It’s been six months or more, and I’m still unemployed. What am I doing wrong? Am I that undesirable as a candidate?
The job search can be more than challenging. Even the most qualified of candidates can have a tough time finding employment. With each passing day, unemployed candidates run the risk of losing relevancy in this ever-changing work environment.
If this describes you, and you’re one of many vying for a new job, don’t give up hope. A new job is out there. You just have to change up your approach a bit.
- Make finding a job your job. It’s easy to fall into the trap of not actively looking. Or maybe you’re putting all of your efforts into just one or two positions you’re really hoping to land and not really branching out. Don’t stop there. If you’re not working, you should spend your eight-hour days checking out job boards, applying to various companies, going to job fairs, dropping off applications and more. Make the most of your time and watch as those opportunities begin to open up.
- Widen your criteria. You might be an expert in one particular field or business. You naturally think that’s the kind of position for which you’d be an excellent fit moving forward. You’ve applied countless times to jobs for which you think you’d be a great fit. And still nothing.
Yet your own skills might translate over into different industries. Perhaps some of the other things you did at previous positions might be relevant to other job postings.
Don’t limit yourself. Consider applying for jobs outside of your comfort zone. Widen your commute radius and be open to accepting a decrease in pay – get in there and show a company why you’re worth more!
- It's all about networking. A passive job search would involve the normal emailing of resumes or setting up an online profile with a company’s recruitment website. There’s so much more to it than that, especially in today’s network-minded workforce. As Katherine Hansen, Ph. D, of LiveCareer.com wrote, “Job-seekers today can’t rely on passive methods of job-hunting. You have to meet people and tell as many of them as possible that you’re looking for a job (be specific).” This means being social – going out and introducing yourself to as many people as possible.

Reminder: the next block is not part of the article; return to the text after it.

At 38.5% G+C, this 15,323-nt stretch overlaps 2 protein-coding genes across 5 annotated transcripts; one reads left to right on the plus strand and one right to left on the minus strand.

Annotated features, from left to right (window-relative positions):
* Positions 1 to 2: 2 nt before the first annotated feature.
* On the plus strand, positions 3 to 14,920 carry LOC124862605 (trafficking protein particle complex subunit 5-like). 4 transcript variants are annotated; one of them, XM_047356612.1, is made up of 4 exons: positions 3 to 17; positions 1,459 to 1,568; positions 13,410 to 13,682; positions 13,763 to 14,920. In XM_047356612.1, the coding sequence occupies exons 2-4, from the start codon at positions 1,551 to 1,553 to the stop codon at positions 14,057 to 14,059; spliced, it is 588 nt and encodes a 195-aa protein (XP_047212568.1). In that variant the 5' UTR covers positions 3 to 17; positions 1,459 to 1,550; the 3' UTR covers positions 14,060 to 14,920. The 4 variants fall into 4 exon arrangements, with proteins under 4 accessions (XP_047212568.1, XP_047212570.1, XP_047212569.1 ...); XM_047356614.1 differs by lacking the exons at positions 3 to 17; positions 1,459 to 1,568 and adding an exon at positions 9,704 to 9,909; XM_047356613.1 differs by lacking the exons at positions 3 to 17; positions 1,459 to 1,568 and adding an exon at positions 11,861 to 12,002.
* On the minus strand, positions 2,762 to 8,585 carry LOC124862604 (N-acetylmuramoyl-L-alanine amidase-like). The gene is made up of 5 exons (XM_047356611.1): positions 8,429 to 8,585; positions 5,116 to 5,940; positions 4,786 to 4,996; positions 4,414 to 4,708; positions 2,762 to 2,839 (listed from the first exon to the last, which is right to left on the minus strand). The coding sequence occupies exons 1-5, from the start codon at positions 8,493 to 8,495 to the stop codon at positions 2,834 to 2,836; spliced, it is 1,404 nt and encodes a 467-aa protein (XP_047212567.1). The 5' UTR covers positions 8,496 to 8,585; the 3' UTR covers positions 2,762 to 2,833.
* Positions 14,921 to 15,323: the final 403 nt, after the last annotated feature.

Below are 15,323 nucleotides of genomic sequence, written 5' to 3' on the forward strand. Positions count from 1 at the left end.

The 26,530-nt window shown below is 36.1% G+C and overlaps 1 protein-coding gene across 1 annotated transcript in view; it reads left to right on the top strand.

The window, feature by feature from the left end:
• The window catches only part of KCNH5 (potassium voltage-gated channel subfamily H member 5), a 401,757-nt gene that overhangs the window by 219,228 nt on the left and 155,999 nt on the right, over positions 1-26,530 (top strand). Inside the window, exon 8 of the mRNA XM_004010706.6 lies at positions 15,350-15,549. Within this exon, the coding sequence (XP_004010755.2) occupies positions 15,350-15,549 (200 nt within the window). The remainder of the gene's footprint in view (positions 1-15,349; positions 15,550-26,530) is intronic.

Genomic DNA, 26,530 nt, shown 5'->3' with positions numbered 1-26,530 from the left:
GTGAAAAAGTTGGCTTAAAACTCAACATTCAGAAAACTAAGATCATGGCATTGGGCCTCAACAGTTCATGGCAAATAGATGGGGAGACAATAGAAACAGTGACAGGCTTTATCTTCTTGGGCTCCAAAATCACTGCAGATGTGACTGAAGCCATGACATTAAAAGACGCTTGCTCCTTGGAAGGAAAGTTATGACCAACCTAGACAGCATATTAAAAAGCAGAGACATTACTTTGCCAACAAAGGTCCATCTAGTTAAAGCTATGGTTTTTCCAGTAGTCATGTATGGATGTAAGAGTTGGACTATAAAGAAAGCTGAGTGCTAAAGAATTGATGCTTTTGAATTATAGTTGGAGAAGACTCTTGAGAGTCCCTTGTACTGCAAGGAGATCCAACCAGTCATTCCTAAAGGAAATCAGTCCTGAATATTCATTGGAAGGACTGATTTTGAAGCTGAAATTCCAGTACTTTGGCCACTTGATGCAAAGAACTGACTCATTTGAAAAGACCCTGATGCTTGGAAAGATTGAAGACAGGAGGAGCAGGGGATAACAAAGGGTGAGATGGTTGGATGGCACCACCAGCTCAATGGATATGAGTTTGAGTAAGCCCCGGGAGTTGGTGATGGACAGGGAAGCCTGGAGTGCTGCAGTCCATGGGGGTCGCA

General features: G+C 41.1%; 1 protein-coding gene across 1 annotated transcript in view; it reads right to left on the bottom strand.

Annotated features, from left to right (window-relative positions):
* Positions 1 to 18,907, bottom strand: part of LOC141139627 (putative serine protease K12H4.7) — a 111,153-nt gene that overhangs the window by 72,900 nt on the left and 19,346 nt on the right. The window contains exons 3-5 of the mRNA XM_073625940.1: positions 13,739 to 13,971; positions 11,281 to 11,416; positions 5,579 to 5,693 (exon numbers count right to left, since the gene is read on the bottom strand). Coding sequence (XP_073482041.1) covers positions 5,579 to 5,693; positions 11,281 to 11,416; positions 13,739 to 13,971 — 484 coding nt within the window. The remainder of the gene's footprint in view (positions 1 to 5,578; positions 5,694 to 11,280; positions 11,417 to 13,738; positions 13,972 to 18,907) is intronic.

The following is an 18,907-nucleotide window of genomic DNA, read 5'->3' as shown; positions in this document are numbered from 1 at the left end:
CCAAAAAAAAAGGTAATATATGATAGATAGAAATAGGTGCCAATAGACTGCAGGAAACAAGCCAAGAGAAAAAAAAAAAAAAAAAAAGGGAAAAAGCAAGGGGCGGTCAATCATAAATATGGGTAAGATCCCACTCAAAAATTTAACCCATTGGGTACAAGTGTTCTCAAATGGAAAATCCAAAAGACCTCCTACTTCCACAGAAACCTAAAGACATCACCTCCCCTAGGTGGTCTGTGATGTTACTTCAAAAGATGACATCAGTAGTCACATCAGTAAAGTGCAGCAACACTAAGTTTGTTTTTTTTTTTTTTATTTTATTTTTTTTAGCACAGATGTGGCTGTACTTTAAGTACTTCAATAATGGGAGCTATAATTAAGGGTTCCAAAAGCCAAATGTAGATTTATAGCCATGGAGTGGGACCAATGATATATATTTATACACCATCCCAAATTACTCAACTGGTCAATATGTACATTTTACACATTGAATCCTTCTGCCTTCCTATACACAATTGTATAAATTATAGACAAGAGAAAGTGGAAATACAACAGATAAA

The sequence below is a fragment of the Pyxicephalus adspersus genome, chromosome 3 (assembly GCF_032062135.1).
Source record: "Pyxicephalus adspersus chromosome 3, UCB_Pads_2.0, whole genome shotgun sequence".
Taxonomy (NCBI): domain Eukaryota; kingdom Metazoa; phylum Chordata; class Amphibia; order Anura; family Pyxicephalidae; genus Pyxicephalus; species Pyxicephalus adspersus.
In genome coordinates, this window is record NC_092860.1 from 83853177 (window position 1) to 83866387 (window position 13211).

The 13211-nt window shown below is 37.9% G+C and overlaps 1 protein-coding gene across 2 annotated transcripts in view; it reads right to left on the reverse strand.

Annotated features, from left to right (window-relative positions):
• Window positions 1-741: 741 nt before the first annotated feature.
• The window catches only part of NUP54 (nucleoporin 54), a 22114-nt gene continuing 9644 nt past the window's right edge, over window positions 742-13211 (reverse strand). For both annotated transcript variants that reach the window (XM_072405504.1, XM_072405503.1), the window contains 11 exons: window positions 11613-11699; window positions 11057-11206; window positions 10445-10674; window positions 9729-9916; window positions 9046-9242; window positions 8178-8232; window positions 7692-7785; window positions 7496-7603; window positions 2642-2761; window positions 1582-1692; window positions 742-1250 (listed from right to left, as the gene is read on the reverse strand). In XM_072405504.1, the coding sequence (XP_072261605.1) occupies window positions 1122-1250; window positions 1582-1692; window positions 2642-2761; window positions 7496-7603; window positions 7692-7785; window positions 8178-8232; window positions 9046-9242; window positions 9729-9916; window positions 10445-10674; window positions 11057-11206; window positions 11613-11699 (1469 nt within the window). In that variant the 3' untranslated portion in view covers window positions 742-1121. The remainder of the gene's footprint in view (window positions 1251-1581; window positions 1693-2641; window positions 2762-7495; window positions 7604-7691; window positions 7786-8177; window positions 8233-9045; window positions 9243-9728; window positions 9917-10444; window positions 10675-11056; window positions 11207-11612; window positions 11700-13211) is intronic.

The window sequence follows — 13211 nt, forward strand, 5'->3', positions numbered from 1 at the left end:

Talk to people. Let them know you’re on the job hunt and actively searching. Don’t be afraid to join job forums, like those on LinkedIn and Indeed, where you can interact with both employees and hiring managers of different companies.
- Target employers who will need your skill set. Employers can easily determine which candidates definitely want to work for their company and those going in with more of a “shotgun approach” – sending out resumes to every place possible with the mere hope of landing something, anything.
Instead, comb through a list of open jobs you know you can do well. And remember, you’ll have to convince employers you’re the best candidate for the position. This means tailoring your resume and identifying your relevant skills in a cover letter in order to make you stand out. Remember, employers are quick to determine whether or not you have enough experience or the right kind.
- Register with a staffing agency - or two or three. Staffing agencies are in the market to find qualified candidates for businesses. That’s what agencies do and do well. Just think, even if you’re doing everything possible to find an opening somewhere, you can’t possibly be on top of every company’s search for its next great employee. Putting it simply, a staffing agency is another set of ears on the ground. They know what the job market looks like, who might be hiring and where a good skill set might be applied. Best of all, they can get you what you need most – a foot in the door.
- Don't give up. You almost want to throw your hands up and admit defeat, right? What else can you do? The key thing to remember here is perseverance. You might need some encouragement, which is why networking can be so crucial, but continuously remind yourself you have what it takes to land a good job.